By Taimur Ahmad
For more than a decade, a credit-driven consumption boom helped
fuel Brazil’s economic expansion, swelling the
ranks of its middle class and lifting the hopes of a nation.
It was a story on which many pinned their hopes –
not just households, but companies and investors, too, drawn in
by what seemed an ever-expanding marketplace.
But that story began to fray two years ago, amid sharply
slower growth. Brazil’s economy grew by only 0.9%
in 2012. Although it is expected to expand by more than 2% this
year, it’s still a far cry from the 7.5% growth of
three years ago. Consumer confidence has also since plummeted,
as concerns grow over rising prices and the higher interest
rates needed to combat them.
Where Brazil goes from here is the subject of intense
debate. Arminio Fraga, a former governor of
Brazil’s central bank, says the economy has hit a
wall – and that without deep structural reforms, its
prospects will remain bleak. "This is a bad moment for Brazil,"
he tells LatinFinance in an interview. "Here is a country that
has done reasonably well over the last 12 years or so, but
which has struggled to invest more. As a result, it is now
unable to grow very fast."
The founder of Gávea Investimentos, a Brazilian asset
management firm with $7 billion under management, Fraga says
the consumer-driven boom is over. "Consumption is going to
continue growing but at a much lower pace," he says. "It will
not be as exciting [to investors]."
Between 2006 and 2012, low unemployment, rising salaries and
abundant credit gave rise to unprecedented household spending.
Retail sales in Brazil grew about 90% over that period, while
the industry almost doubled in size. But today, levels of
household debt are sharply higher while defaults are running at
record levels and retail sales are starting to falter.
"The consumer play was the hot investment topic here for a
few years," says Fraga. "This was a consumer focus. Or rather,
macro policies emphasized consumption here, more than
investment in recent years. That meant that many companies in
these sectors did very well. I don’t believe that
we’re going to move back to that [level of
For a man who invested heavily in the consumer boom
– setting up private equity funds specifically to tap
consumer growth – such a verdict matters. It matters
too for an economy in which household consumption accounts for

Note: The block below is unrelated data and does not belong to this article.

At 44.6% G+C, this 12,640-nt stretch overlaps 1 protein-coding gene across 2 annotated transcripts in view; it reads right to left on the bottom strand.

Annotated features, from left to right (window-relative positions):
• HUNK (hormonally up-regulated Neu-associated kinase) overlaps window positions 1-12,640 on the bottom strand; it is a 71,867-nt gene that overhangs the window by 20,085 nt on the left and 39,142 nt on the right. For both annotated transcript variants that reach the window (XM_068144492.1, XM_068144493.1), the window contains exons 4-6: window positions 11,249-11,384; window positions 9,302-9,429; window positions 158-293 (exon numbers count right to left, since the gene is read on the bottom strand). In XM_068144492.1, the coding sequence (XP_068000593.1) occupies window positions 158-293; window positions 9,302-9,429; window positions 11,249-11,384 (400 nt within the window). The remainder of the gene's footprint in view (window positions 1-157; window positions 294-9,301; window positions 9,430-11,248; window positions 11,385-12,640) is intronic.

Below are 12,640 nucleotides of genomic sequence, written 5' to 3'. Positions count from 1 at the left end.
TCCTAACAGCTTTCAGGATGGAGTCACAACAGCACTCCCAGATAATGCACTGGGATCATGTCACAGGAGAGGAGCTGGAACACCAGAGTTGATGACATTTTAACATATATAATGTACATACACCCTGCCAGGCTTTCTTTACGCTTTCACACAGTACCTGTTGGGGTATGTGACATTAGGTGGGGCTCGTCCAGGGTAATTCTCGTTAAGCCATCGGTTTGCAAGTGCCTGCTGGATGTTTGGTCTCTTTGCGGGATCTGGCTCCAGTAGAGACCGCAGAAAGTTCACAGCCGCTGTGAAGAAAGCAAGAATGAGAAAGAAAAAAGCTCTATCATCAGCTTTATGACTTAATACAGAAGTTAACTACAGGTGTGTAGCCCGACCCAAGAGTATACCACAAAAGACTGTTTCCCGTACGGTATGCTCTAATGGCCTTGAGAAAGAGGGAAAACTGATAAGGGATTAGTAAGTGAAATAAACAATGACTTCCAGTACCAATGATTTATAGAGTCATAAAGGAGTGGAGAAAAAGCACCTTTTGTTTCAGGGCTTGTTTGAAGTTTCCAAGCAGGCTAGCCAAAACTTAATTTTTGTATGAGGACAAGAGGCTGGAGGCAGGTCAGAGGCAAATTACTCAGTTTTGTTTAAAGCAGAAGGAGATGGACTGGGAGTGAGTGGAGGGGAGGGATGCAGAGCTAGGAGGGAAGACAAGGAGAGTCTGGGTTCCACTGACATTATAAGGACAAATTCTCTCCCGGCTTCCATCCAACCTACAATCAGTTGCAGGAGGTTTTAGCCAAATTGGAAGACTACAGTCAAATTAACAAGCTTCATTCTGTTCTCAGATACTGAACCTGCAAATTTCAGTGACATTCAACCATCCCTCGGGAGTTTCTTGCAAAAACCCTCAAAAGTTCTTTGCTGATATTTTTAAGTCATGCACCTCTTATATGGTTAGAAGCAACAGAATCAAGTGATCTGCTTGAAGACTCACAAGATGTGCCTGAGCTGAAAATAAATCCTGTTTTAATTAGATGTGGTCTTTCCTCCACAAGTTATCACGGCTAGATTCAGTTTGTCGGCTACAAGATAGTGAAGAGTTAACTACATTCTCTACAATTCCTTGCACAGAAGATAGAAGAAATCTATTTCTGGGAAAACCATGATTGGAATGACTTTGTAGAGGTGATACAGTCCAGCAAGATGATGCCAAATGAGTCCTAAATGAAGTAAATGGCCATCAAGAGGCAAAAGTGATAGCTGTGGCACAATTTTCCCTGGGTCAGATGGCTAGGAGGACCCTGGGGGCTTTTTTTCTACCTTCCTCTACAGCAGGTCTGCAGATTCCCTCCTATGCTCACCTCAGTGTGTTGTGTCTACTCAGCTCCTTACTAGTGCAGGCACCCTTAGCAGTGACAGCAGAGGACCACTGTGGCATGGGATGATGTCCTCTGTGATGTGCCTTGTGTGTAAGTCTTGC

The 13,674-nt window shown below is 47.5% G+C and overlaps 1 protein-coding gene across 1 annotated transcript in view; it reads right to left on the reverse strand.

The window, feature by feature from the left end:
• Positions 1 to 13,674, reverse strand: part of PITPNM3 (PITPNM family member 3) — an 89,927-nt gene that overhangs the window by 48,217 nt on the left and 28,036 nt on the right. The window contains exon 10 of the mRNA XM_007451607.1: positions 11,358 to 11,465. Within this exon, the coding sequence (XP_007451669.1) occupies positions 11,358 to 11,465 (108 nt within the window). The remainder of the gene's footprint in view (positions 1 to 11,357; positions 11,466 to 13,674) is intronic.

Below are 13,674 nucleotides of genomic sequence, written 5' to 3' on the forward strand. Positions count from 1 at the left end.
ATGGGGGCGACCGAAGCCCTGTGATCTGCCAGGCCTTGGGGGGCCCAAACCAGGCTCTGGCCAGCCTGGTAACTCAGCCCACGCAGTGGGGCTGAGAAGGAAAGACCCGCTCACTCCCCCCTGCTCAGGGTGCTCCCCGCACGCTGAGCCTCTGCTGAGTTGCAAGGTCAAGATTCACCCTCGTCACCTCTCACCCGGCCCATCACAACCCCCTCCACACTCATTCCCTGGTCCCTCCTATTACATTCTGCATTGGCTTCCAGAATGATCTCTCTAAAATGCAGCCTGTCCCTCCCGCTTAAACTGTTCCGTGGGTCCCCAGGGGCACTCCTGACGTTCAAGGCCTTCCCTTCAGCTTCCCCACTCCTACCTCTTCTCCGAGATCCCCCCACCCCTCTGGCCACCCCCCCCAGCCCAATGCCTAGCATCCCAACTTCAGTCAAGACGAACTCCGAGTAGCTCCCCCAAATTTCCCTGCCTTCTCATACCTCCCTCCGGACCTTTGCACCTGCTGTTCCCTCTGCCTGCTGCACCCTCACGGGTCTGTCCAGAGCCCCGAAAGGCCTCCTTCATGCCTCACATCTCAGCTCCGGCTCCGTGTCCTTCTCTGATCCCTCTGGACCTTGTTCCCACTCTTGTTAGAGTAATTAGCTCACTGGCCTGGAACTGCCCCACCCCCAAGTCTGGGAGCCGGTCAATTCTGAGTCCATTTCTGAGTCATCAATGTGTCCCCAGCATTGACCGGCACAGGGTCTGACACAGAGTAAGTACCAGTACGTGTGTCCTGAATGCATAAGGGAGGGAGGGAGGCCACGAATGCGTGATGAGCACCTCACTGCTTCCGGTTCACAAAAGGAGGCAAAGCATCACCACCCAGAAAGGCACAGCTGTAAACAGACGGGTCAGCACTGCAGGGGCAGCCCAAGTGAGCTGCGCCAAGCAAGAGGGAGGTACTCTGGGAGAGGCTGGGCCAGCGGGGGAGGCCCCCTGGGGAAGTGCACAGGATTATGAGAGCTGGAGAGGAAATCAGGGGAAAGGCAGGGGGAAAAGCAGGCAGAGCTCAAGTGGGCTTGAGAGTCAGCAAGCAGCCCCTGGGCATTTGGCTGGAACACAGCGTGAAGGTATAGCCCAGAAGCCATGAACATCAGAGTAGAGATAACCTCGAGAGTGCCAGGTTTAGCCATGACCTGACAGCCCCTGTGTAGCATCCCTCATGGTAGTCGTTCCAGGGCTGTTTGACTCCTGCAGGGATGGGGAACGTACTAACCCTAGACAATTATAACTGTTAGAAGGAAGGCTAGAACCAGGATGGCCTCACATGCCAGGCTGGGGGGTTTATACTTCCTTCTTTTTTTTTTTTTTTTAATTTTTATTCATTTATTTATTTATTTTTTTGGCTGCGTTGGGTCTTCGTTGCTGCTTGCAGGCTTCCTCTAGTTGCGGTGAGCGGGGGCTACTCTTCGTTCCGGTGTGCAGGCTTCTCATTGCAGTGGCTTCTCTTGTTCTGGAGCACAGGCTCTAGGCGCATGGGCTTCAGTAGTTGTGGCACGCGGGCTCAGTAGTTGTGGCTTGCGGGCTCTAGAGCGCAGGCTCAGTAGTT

more than 60% of GDP.
Fraga says the severity of the downturn in Brazil is largely
self-inflicted – the result of bad policies, more than
any external factors.
While slower growth in China, an important market for
Brazilian exports, has weighed on its economy, the main problem
is Brasilia’s own failure to stamp out inflation
and put a lid on government spending, Fraga says.
"Brazil’s policies have become more
interventionist, more focused on public government lending and
less capable of mobilizing private capital," he says. The
government has "turned away" from a model focused on macro
stability and efficiency.
What’s required, he says, is for the government
to bring the inflation rate down to its 4.5% target. At the
same time, there needs to be more fiscal discipline and a focus
on addressing supply-side bottlenecks. "It is important for
Brazil to at least stabilize the ratio of government
expenditure to GDP," he says.
Not so bad
Fraga, who as central bank governor from 1999 to 2002 saw
Brazil successfully through a financial crisis, says pessimism
today towards the country is justified – but must be
kept in perspective.
"The mood is negative and there’s reason for it
to be negative," he says. "But you also have to keep in mind
that in 2010 the mood was probably unjustifiably optimistic as
He says that today’s downturn is not bad enough
"to characterize a longer, deeper dive into trouble as we had
in the 1980s in particular. I don’t think
we’re anywhere near that. We’d have
to really continue on the wrong path for much longer for us to
go back to those days."
"We just need to be cautious of how bad it was back then in
order for us to avoid repeating those mistakes," he says.
Brazil’s 2013 street protests emerged from a
popular campaign against bus fare increases. But the price of
transportation is just one example of the challenges Brazilians
face on a daily basis. "Recent events – protests and
the troubles with infrastructure – all suggest that
uncertainty will be here for a while," Fraga says. "This tends
to dampen the animal spirits."
Yet Fraga is nevertheless hopeful that Brazil’s
economy can be put right. "Sometimes the fear factor kicks in
and allows things to happen," he says. "It’s never
easy, but it can be done." LF